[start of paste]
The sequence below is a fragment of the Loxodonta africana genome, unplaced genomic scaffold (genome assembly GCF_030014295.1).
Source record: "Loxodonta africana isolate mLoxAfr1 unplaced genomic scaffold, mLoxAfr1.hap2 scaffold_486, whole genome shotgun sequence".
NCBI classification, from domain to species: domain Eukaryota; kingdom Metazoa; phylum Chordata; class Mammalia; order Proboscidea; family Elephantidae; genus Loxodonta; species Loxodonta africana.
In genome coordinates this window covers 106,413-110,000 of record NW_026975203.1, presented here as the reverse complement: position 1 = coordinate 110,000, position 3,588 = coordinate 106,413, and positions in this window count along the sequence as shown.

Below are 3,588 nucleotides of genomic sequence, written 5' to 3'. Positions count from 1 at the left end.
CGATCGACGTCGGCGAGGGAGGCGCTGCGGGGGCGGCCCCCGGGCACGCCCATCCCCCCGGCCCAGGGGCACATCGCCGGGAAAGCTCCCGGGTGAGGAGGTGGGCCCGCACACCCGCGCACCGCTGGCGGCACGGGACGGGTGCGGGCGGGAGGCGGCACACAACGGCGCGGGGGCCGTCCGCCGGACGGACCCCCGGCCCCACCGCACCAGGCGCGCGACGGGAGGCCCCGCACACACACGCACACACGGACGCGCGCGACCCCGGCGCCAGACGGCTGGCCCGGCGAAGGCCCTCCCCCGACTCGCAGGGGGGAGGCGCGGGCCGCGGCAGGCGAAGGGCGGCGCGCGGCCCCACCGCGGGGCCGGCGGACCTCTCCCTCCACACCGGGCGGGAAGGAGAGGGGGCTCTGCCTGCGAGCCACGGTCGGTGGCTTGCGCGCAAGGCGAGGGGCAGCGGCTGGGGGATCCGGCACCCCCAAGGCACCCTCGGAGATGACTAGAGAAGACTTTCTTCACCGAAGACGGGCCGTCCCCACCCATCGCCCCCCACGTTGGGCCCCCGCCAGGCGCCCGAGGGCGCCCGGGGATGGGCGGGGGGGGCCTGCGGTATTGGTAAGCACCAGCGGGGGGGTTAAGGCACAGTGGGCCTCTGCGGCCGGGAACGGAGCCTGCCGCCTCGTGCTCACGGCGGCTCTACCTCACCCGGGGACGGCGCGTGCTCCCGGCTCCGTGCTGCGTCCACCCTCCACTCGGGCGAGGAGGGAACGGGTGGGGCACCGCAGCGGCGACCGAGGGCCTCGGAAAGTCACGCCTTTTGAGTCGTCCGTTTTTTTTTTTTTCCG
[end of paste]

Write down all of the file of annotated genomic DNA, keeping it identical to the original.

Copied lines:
The sequence below is a fragment of the Loxodonta africana genome, unplaced genomic scaffold (genome assembly GCF_030014295.1).
Source record: "Loxodonta africana isolate mLoxAfr1 unplaced genomic scaffold, mLoxAfr1.hap2 scaffold_486, whole genome shotgun sequence".
NCBI classification, from domain to species: domain Eukaryota; kingdom Metazoa; phylum Chordata; class Mammalia; order Proboscidea; family Elephantidae; genus Loxodonta; species Loxodonta africana.
In genome coordinates this window covers 106,413-110,000 of record NW_026975203.1, presented here as the reverse complement: position 1 = coordinate 110,000, position 3,588 = coordinate 106,413, and positions in this window count along the sequence as shown.

Below are 3,588 nucleotides of genomic sequence, written 5' to 3'. Positions count from 1 at the left end.
CGATCGACGTCGGCGAGGGAGGCGCTGCGGGGGCGGCCCCCGGGCACGCCCATCCCCCCGGCCCAGGGGCACATCGCCGGGAAAGCTCCCGGGTGAGGAGGTGGGCCCGCACACCCGCGCACCGCTGGCGGCACGGGACGGGTGCGGGCGGGAGGCGGCACACAACGGCGCGGGGGCCGTCCGCCGGACGGACCCCCGGCCCCACCGCACCAGGCGCGCGACGGGAGGCCCCGCACACACACGCACACACGGACGCGCGCGACCCCGGCGCCAGACGGCTGGCCCGGCGAAGGCCCTCCCCCGACTCGCAGGGGGGAGGCGCGGGCCGCGGCAGGCGAAGGGCGGCGCGCGGCCCCACCGCGGGGCCGGCGGACCTCTCCCTCCACACCGGGCGGGAAGGAGAGGGGGCTCTGCCTGCGAGCCACGGTCGGTGGCTTGCGCGCAAGGCGAGGGGCAGCGGCTGGGGGATCCGGCACCCCCAAGGCACCCTCGGAGATGACTAGAGAAGACTTTCTTCACCGAAGACGGGCCGTCCCCACCCATCGCCCCCCACGTTGGGCCCCCGCCAGGCGCCCGAGGGCGCCCGGGGATGGGCGGGGGGGGCCTGCGGTATTGGTAAGCACCAGCGGGGGGGTTAAGGCACAGTGGGCCTCTGCGGCCGGGAACGGAGCCTGCCGCCTCGTGCTCACGGCGGCTCTACCTCACCCGGGGACGGCGCGTGCTCCCGGCTCCGTGCTGCGTCCACCCTCCACTCGGGCGAGGAGGGAACGGGTGGGGCACCGCAGCGGCGACCGAGGGCCTCGGAAAGTCACGCCTTTTGAGTCGTCCGTTTTTTTTTTTTTCCG